New data show major improvements in health care access, affordability, and quality in Michigan under the Affordable Care Act.
Michigan families saved $2,600 from slower growth in employer premiums since 2010.
New studies released this week show Michiganians are experiencing slower growth in health care premiums, increased access to coverage, and higher quality of care under the Affordable Care Act (ACA).
- More Affordable: The average premium for families with employer-sponsored health plans grew just 3.4 percent in 2016, according to the Kaiser Family Foundation and Health Research and Educational Trust survey, extending a period of unusually slow growth since 2010. The White House Council of Economic Advisers calculates that the average family premium in Michigan was $2,600 lower in 2015 than if premiums had grown at the same rate as the pre-ACA decade.
- Greater Access: Only 6.1 percent of people in Michigan went uninsured in 2015, new Census data show, down from 12.4 percent in 2010. That dramatic drop means 618,000 more Michiganians had coverage in 2015.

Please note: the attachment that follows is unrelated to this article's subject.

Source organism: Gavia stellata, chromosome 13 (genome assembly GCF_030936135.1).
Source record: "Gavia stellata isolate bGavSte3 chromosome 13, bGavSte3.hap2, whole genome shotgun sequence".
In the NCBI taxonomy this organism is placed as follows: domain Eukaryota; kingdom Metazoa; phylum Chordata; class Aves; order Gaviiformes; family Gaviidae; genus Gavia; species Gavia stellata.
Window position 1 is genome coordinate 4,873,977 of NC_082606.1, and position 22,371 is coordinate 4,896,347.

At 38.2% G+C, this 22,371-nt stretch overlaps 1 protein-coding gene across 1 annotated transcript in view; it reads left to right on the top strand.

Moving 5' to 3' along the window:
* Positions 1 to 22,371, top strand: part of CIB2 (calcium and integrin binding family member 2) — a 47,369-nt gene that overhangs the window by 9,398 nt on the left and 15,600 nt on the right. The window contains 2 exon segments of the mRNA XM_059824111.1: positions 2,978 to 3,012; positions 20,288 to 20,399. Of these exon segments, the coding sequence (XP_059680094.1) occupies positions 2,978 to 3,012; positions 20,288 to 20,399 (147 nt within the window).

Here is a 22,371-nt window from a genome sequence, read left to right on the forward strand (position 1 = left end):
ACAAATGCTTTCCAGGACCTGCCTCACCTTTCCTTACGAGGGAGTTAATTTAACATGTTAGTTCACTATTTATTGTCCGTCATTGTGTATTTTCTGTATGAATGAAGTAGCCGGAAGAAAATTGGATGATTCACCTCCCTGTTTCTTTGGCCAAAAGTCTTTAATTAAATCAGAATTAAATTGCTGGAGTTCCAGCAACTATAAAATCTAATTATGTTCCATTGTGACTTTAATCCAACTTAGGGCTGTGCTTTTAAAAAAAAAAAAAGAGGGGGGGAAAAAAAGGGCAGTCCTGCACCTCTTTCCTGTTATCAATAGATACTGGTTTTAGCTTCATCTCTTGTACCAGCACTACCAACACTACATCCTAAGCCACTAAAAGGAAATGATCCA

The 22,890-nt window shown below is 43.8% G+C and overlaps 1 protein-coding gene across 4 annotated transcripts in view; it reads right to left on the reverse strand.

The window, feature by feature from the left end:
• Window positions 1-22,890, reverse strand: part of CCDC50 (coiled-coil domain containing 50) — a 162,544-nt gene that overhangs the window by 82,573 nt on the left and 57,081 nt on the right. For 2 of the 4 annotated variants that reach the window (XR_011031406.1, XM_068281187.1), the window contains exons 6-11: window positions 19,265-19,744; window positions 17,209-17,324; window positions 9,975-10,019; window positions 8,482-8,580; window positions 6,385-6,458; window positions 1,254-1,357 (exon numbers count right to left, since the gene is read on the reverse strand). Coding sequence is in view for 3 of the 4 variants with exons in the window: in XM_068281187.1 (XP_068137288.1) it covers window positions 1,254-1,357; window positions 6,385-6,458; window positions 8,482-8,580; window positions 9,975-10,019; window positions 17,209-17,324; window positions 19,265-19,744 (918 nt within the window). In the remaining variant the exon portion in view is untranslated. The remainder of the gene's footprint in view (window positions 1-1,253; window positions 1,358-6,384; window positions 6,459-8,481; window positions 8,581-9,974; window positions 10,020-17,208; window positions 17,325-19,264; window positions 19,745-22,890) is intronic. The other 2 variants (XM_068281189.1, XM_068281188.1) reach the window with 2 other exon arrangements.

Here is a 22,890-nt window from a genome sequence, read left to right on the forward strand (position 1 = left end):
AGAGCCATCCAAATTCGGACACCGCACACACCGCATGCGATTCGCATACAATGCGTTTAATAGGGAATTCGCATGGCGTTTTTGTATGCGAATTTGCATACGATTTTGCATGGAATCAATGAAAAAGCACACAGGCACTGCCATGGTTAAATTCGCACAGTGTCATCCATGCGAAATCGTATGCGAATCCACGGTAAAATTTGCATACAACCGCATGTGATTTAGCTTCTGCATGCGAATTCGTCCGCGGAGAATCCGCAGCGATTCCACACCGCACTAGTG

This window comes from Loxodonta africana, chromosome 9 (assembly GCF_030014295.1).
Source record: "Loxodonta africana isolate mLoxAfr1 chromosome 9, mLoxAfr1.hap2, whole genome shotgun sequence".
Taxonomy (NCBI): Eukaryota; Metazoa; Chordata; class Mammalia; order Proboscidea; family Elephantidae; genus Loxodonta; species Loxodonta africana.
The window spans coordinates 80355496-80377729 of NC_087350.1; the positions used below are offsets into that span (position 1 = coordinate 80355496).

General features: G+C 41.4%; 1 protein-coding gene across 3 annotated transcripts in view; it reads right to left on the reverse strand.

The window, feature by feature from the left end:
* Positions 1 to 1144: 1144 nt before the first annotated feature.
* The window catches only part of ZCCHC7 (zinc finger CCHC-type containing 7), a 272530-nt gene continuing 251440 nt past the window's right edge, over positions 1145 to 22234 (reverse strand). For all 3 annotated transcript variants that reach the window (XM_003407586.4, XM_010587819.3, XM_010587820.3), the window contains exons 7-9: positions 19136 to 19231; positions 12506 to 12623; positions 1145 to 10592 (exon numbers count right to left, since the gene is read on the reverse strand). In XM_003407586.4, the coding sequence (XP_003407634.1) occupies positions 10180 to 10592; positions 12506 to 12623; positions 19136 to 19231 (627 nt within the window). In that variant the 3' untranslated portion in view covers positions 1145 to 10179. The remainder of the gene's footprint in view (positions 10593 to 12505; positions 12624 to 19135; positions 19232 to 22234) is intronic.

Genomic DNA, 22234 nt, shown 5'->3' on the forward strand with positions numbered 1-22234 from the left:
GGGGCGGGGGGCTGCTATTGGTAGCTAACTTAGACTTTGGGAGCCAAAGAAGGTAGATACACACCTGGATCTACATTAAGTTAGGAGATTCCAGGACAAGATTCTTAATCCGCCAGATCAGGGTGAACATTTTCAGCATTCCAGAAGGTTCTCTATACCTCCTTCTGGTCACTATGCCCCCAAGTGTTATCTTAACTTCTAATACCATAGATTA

- Better Quality: Hospital readmissions for Michigan Medicare beneficiaries dropped 3.2 percent between 2010 and 2015, according to new data released by the Centers for Medicare and Medicaid Services. In 2015, that drop translates into 1,767 times Michigan Medicare beneficiaries avoided an unnecessary return to the hospital.
“Affordability, access, and quality are how we measure success in the health care system,” said Secretary Sylvia Mathews Burwell. “This week’s data show Michigan is making progress on all three under the Affordable Care Act.”
Making Health Care More Affordable for Michigan Consumers
An independent analysis released this morning by the Kaiser Family Foundation finds that the average family premium for the 150 million Americans with employer-sponsored health plans increased by only 3.4 percent in 2016. Since 2010, the average family premium has increased an average of 4.7 percent per year, compared to 7.9 percent from 2000 to 2010 – a 40 percent reduction in growth.
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